To celebrate the 200th birthday of Florence Nightingale, the founder of modern nursing, the World Health Organization (WHO) proclaimed 2020 as the Year of the Nurse and Midwife. 

And what a year it's been. This year, the COVID-19 pandemic swept across the globe. Nurses everywhere have spent 2020 working through exhaustion, the daily risk of being exposed to the virus, and the stress of risking their family's safety as well as their own. According to a new study conducted in the UK, nurses are experiencing high levels of burnout and depression, and 28% of NHS nurses are quitting within three years—a 50% increase since 2013.

COVID-19 is the most obvious suspect behind the increase. Nurses are working long hours, stretching themselves to the point of exhaustion, and constantly face a number of difficult workplace stressors. According to HealthEuropa, the challenges nurses face on a daily basis include "impossible workloads, the fear of exposure to COVID-19, and risking their own health and that of their families. Lack of childcare has also been a problem for nurses, along with financial pressures, long shifts with little to eat or drink, personal protective equipment shortages, and deaths of patients and colleagues." To make matters worse, at the beginning of the pandemic there were reports that nurses—especially nurses from ethnic minorities—faced bullying and harassment from members of the public for taking care of COVID patients. In the UK, nurses are at a significantly higher risk of suicide than other professions. In 2019,  an alarming study showed that UK nurses are at a 23% higher risk of suicide than the national average. 


Experts believe that while the pandemic is certainly exacerbating the stress, there are several ways in which it is exposing issues that have been occurring for a long time. Difficult working conditions, excessive workload, inequalities, and burnout were problems that nurses faced long before the start of the pandemic. A recent report by the Society of Occupational Medicine—conducted before the onset of COVID-19—showed that nurses were already experiencing excessive work stress and poor mental health as a result.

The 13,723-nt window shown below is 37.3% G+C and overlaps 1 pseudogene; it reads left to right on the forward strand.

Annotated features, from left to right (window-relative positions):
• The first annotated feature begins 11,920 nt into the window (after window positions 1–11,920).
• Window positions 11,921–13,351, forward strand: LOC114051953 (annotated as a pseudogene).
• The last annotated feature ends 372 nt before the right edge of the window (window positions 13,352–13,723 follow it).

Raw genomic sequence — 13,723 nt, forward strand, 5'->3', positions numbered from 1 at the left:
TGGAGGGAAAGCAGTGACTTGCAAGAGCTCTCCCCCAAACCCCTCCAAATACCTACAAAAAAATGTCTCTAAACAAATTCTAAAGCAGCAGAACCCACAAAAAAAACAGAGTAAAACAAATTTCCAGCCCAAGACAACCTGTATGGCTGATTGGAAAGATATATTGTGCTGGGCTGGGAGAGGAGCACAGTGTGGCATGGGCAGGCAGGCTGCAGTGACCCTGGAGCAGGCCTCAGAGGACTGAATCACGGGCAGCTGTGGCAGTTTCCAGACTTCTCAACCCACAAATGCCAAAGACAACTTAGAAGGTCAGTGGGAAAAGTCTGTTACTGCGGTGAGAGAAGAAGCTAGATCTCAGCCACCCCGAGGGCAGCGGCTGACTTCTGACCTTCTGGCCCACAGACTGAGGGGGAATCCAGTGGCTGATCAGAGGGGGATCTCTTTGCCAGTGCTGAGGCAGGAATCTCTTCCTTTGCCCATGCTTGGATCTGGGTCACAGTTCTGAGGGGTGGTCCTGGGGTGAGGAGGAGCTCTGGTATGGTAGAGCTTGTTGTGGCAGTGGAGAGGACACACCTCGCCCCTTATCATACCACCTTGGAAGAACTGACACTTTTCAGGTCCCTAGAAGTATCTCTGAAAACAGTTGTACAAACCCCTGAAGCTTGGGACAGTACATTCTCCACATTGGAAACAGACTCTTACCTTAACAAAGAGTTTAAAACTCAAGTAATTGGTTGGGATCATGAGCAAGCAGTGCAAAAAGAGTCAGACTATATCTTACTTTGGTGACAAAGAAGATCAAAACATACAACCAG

In the UK, NHS nurses work 12-hour shifts. Access to food and drink is often limited during shifts, and nurses are expected to endure high levels of stress without relief. Nurses say that there's a prevalent attitude of, "if you can't stand the heat, get out of the kitchen." As one nurse put it: “The culture is that you suck it up and don’t have a break, or you’re made to feel like you can’t hack it. There’s a sense that you will just do whatever is asked of you because the patient needs that support.”

During the pandemic, many NHS trusts provided nurses with free food, drinks, and rest hubs where staff could seek support. Unfortunately, some of those initiatives have recently been discontinued. With growing numbers of NHS nurses quitting within three years, there are calls for reform of the typical 12-hour shift, asking for it to be shortened to 8 hours, or for breaks and a place to nap to be provided. 

patientnurseEvidence shows that the quality of patient care greatly diminishes when nurses are tired, overworked, stressed, or asked to follow a course of action that causes them moral distress. Nurses need time and resources to recover from the stressors they encounter on the job. 

“The current situation is not sustainable,” the King’s Fund’s Director of Leadership and Organisational Development, Suzie Bailey, said. “An urgent review is needed to investigate alternative shift patterns and look at mitigating the impact of 12-hour shifts on staff wellbeing, care quality and safety.”

Jon Skewes, the Royal College of Midwives’ executive director for external relations, recently stated: “We cannot expect stressed, exhausted and demoralised staff to continue delivering high levels of care. We need to give them the resources and support they need to do their jobs. This means dramatically improving their working conditions and paying them a fair wage for their incredible work.”


Nurses around the world have made many sacrifices this year to be there for others in their hour of need. That's why Marvel Comics and Allegheny Health Network decided to tell their story. Check it out in Real Life Superheroes: Nurses Get Their Own Marvel Comic Book!

Kinsie Clarkson

Written by Kinsie Clarkson

Kinsie is the Marketing Communications Coordinator at Pulsara. With her editorial experience and background in writing, Kinsie strives to bring you relevant, informative stories here on the Pulsara blog.